Samantha Blankenship
Executive Director
Pet Overpopulation
What is Pet Overpopulation?
Pet overpopulation is caused when there are more pets in an area than safe and loving homes for those pets. Animal shelters like JAR exist to help mitigate this by providing care for stray and surrendered animals while helping to rehome them. While Juneau is lucky to have a more controlled pet population than many high-volume shelters in the continental US face, the resources available to shelters and animal welfare groups in Southeast is also limited.

Unfortunately, these limited resources have been paired with an increase in relinquished and stray animals being brought to JAR. We have been consistently at or near capacity for several months, with more animals in our care so far this year than we have seen in fifteen years!

These animals need help and homes now, but what can you do to help prevent overcrowding in the future?
Spaying & Neutering
The #1 way to prevent pet overpopulation is to have your animals spayed and neutered. Cat and dog spay/neuter surgeries are routine procedures that most every vet office is able to perform. This is a guaranteed way to prevent breeding amongst your animals or prevent your pet from getting pregnant or impregnating other animals if it escapes your home or is allowed to roam unsupervised.

If you have puppies or kittens in your home along with the mother, be sure to keep them separate as the offspring reach sexual maturity: animals won't distinguish between family members when it comes to mating, and both dogs and cats can be sexually mature as early as six months. If intact animals have had any opportunity to mate, you can get the female spayed as soon as possible to prevent an unwanted litter.

In addition to preventing expensive and unwanted pregnancies, spaying and neutering also prevents potentially lethal health issues for your pets. Pyometra, or an infection in the uterus, is often deadly and can be difficult or even impossible to detect before becoming lethal. It is completely preventable by having your cat or dog spayed. Likewise, testicular cancer can be lethal, and neutering your pet is 100% effective against the development of testicular cancer.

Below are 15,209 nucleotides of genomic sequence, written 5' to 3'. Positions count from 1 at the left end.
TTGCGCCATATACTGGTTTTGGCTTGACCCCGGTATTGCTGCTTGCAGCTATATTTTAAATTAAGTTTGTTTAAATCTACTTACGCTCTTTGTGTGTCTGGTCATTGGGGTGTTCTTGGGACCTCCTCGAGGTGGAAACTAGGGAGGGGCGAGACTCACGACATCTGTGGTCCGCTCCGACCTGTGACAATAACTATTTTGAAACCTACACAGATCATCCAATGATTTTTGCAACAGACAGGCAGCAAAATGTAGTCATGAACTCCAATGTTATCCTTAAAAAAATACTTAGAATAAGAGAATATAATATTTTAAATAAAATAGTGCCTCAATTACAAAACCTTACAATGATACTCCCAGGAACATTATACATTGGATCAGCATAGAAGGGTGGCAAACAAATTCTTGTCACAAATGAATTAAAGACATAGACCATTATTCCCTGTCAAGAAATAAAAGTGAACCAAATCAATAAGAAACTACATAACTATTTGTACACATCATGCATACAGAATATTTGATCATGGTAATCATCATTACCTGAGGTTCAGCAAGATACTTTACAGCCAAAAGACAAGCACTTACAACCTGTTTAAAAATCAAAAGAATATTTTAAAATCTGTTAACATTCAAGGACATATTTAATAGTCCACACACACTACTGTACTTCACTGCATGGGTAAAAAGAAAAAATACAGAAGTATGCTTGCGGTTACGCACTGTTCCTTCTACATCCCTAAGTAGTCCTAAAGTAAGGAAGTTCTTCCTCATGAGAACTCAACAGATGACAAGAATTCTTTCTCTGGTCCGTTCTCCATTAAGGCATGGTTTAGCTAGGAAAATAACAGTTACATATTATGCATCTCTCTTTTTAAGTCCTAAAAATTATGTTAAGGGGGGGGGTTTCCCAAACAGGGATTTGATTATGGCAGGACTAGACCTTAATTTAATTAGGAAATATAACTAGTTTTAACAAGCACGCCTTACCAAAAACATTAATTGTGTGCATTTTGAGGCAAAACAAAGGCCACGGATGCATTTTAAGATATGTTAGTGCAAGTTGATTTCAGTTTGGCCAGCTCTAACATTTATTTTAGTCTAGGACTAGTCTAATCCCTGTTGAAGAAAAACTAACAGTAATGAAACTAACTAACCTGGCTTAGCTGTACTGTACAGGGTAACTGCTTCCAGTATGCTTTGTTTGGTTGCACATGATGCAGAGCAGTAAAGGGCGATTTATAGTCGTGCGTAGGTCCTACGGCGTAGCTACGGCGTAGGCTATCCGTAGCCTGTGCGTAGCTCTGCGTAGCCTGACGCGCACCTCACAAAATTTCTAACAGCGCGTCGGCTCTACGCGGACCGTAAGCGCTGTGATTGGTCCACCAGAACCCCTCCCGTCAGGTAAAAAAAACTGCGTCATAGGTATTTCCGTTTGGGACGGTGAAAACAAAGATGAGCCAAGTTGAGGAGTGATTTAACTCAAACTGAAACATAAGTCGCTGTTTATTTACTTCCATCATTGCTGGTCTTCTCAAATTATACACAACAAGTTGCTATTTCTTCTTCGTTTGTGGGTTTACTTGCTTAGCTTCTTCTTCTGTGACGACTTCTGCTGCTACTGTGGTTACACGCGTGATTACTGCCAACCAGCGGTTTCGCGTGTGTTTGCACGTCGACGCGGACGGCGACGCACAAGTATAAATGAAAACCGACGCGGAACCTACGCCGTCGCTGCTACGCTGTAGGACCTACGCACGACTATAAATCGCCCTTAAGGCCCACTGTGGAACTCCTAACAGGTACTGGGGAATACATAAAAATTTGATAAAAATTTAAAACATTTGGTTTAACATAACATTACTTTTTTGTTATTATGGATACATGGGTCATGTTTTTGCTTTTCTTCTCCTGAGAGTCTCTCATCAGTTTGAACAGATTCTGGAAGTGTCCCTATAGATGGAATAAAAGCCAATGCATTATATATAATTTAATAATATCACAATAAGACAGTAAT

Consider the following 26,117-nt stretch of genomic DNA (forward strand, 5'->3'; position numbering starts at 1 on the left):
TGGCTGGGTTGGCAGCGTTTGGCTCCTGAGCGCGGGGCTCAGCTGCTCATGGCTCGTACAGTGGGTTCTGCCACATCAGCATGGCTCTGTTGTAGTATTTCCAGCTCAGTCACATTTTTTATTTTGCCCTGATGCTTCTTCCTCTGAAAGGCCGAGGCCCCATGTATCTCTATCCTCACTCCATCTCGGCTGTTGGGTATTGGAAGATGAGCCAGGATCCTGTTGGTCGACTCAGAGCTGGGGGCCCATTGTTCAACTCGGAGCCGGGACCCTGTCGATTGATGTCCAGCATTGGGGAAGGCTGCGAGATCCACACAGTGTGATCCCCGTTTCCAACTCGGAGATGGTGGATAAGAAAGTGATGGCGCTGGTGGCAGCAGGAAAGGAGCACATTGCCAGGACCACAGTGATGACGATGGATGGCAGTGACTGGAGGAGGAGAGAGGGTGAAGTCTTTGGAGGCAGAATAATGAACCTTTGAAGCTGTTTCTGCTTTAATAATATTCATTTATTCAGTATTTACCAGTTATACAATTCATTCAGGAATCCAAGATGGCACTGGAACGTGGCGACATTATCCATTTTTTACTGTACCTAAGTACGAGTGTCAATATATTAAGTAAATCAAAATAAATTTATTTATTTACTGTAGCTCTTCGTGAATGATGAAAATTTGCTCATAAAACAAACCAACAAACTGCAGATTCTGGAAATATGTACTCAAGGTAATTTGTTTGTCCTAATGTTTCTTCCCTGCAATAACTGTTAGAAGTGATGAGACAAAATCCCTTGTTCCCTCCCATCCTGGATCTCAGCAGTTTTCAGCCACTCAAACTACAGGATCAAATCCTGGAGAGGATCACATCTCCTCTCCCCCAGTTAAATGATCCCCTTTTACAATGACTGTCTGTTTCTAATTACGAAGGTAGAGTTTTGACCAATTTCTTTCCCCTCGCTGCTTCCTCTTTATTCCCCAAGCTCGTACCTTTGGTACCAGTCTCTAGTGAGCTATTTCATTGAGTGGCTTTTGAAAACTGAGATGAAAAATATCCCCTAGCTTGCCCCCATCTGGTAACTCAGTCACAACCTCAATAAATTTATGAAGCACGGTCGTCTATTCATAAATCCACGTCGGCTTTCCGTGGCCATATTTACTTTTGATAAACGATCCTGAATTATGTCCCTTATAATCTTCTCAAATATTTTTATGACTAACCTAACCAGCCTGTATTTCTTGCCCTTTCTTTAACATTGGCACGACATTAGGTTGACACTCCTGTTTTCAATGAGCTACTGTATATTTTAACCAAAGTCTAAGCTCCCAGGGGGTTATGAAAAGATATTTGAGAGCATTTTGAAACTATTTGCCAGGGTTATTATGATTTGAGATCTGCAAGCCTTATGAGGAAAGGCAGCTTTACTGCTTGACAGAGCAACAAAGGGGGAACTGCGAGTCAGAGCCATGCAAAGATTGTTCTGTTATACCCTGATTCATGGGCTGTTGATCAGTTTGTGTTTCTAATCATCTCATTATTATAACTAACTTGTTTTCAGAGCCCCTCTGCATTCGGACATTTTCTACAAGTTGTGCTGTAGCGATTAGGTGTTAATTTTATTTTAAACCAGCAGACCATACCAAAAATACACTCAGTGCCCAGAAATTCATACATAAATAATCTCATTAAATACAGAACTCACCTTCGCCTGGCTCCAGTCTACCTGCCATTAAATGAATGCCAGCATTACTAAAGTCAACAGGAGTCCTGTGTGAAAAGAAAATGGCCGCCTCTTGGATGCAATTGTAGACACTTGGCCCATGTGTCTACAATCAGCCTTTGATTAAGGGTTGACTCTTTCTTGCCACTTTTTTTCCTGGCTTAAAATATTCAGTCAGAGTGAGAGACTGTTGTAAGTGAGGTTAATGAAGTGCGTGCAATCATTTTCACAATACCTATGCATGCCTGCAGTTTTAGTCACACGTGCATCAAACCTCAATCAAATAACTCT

JAR offers spay/neuter services for pet owners through an application and appointment process. If you are low-income and cannot afford the standard cost of a spay/neuter surgery for your pet, check to see if you are qualified for JAR's low-income spay/neuter program.
Responsible Rearing
If you have a pet that cannot safely undergo a spay/neuter surgery, such as a small animal or exotics, the best way to avoid contributing to pet overpopulation is through careful and responsible husbandry, or care of the animals.

Rodents in particular can reproduce very quickly and repeatedly. Hamsters can reach sexual maturity at as little as six weeks of age. A female hamster can get pregnant as briefly as 24 hours after giving birth. If you have pets of different sexes, the only way to ensure they won't breed is to keep them separate at all times. Small pet populations can very quickly spiral out of control, resulting in unmanageable numbers.

While most reptiles prefer to be isolated and may not be able to easily breed without proper temperature and environmental conditions, unwanted offspring are easily avoidable. Though it usually requires intentional care and incubation to hatch reptile eggs, a single gravid female can lay dozens of eggs. If you find eggs in your reptile's enclosure and think there is even a small chance that the eggs could be fertile, you can place the eggs in the freezer until they are frozen solid. This will quickly and safely prevent development of the embryo.

By keeping your pets from reproducing, you can greatly help JAR; every unwanted litter that is avoided keeps animals out of shelters, allowing more space for the many pets that need our help and care.

Shelter Activity - May 2023
Incoming animals
Dogs: Stray= 11, Relinquished= 5 (16 Total)
Cats: Stray= 19, Relinquished= 8 (27 Total)
Other: Stray= 1, Relinquished= 3 (4 Total)

Outgoing animals
Dogs: RTO= 6, Adopted= 4 (10 Total)
Cats: RTO= 5, Adopted= 21 (26 Total)
Other: RTO= 0, Adopted= 1 (1 Total)
RTO=Return to Owner
Juneau Animal Rescue| 907.789.0260